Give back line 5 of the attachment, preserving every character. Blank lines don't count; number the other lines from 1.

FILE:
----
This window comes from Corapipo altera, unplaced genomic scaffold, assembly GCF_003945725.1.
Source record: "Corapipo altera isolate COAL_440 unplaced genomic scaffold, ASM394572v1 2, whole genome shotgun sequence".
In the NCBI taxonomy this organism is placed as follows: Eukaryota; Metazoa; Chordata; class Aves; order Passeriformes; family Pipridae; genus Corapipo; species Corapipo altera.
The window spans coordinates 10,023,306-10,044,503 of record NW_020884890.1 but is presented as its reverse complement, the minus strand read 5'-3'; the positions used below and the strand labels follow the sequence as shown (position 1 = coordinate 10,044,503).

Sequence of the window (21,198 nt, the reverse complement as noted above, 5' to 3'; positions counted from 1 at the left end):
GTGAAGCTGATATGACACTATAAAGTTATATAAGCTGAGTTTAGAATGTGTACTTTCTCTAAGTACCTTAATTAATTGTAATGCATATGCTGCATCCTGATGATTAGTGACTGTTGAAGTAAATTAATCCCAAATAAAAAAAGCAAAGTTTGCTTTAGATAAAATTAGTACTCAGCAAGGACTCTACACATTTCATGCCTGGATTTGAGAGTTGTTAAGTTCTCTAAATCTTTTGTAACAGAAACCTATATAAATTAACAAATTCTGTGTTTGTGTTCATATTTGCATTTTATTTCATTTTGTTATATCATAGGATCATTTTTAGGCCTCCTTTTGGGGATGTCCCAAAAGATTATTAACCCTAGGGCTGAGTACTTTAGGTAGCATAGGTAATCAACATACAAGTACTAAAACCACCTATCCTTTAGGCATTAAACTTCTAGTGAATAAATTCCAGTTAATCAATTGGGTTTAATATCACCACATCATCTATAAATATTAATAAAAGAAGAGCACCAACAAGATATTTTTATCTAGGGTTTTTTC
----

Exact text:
Sequence of the window (21,198 nt, the reverse complement as noted above, 5' to 3'; positions counted from 1 at the left end):